In general, St. Paul is stating that the Corinthians have a full measure of the Spirit's power e.g. Prophecy, speaking in tongues, and the interpretation of tongues, knowledge etc. Yet they also had conflict, immorality, and thoughtless disregard for one another. Throughout this chapter and the next, Paul teaches on the topic of how to discern [perceive, understand or distinguish] God's work in the activation of various gifts and how to value one's brothers and sisters in Christ across that variety.
Through God's Spirit, God is first of all bearing witness to Jesus as Lord. "No one speaking by the Spirit of God ever says 'Let Jesus be cursed!' and no one can say 'Jesus is Lord' except by the Holy Spirit" (1 Corinthians 12:3). According to the apostle Paul, one way to know whether a movement is led by the Spirit of God is to listen for its claims about Jesus Christ. The Spirit makes Jesus known to us in the cross (cf. 1 Corinthians 1:18-31), the supper (cf. 1 Corinthians 11:23-34), and the resurrection (cf. 1 Corinthians 15). By the Spirit, the church testifies that Jesus -- not money, security, self esteem, paranoia, power, or anything else -- is Lord. God’s gifts bear the fruit of The Spirit (Gal. 5:22-23)!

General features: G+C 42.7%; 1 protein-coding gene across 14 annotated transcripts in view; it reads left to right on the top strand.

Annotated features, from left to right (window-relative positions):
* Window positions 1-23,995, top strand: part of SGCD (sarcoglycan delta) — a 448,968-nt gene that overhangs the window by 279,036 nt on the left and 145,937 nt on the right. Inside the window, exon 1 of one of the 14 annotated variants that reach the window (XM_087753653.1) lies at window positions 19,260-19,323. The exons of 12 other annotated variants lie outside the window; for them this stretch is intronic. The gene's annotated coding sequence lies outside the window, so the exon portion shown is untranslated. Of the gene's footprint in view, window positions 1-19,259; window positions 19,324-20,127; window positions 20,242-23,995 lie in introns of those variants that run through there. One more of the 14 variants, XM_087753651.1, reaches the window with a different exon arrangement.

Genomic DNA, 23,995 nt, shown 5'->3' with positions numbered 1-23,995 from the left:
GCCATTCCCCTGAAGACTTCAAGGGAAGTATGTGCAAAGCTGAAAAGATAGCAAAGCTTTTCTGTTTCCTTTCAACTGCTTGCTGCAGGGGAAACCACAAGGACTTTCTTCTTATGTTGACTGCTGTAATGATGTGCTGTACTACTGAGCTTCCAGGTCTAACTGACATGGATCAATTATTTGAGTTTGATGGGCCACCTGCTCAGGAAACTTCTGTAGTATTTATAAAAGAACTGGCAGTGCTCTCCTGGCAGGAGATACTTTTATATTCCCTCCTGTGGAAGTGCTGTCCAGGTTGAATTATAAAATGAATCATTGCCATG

Gifts from God's Spirit proclaim Jesus as Lord. They also serve the common good. Paul's second criterion for discerning the work of the Holy Spirit points to the Spirit's interest in the common life of those it draws together. Just as the Spirit is all about talking up Jesus as Lord, so the Spirit is all about building up the group rather than enriching individuals. Individuals receive gifts from the Spirit, yet each gift is for the body as a whole. This implies that if a gift cannot be shared, and shared for the good of others, it is not from the Spirit. It also implies that any attempt to rank individuals according to their possession of "better" gifts would be at odds with each gift's common purpose for the good of all.